[00:03:07] In my conversations with others who have disabilities. One lady who we know, she couldn’t even get into her bathroom with her power chair, so she had to wash up in the kitchen. I totally understand that embarrassment. The financial strain Jacqueline mentioned, is a barrier for many families. In addition, hiring a caregiver to help with personal tasks is an additional cost like she mentioned, but it can also be frustrating to have to put extra money toward hiring a caregiver just because the house isn’t functional. Granted, I understand that hiring a caregiver is often helpful in regard to maybe providing respite for a spouse, parent, or other family members, but if the environment supported those tasks and extra money didn’t have to be spent on additional care, that would be a game-changer for many people and free up their finances for other things.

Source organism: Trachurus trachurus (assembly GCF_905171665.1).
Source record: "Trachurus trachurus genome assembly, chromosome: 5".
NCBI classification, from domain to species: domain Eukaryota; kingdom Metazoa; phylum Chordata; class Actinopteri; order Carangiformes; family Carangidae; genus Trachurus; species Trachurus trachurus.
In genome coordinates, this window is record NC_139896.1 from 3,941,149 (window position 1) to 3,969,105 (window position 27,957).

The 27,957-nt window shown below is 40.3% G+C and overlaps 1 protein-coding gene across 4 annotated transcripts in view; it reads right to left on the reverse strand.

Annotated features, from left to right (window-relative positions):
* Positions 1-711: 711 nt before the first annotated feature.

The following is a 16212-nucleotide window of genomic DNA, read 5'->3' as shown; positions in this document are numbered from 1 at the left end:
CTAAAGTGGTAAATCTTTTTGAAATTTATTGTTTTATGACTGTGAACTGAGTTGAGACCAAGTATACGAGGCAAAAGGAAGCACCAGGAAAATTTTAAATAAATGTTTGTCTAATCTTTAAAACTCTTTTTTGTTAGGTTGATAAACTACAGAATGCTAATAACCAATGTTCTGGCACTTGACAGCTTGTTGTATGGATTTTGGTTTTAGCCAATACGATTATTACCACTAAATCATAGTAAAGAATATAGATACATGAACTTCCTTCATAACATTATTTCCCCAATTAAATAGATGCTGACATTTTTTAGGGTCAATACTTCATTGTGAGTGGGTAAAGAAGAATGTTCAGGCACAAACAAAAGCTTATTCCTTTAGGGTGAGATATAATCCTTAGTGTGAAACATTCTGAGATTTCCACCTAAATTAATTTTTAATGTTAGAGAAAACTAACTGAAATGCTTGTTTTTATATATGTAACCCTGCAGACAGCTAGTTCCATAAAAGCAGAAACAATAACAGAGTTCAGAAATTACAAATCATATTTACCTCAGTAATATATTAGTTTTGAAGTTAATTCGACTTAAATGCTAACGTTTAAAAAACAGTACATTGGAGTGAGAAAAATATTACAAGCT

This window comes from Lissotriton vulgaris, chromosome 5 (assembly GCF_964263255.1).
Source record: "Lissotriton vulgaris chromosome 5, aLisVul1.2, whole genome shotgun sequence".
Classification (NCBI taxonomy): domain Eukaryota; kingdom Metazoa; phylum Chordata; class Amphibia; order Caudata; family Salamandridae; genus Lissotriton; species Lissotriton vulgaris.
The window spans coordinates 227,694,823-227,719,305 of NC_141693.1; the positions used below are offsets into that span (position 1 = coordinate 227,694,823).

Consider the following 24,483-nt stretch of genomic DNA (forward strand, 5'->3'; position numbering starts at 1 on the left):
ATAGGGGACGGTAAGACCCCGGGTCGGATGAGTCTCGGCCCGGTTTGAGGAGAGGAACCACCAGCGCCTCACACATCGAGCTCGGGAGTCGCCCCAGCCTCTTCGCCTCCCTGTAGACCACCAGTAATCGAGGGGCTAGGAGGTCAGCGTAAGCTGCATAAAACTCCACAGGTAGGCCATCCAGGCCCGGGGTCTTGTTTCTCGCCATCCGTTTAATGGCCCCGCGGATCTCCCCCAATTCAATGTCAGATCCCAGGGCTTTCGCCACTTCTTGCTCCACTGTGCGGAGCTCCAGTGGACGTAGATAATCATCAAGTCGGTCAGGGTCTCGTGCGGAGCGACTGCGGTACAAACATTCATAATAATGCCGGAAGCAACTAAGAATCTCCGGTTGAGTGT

[00:04:00] Onto the next quote, this is David. He says,
Not having an accessible home also costs a lot of additional time to get showered, dressed, etc. The loss of time means less time to do things you love and can also prevent you from socializing as much, which definitely affects your mental, physical, and emotional wellbeing.
[00:04:22] The thing that really resonated here with me in this quote was the word loss. Loss of time for what’s important. Many people don’t realize the extra time it takes for people to get ready who have a disability and in addition, are trying to do it all independently. Or even with some help. Someone with decreased hand function may need extra time to put on their makeup.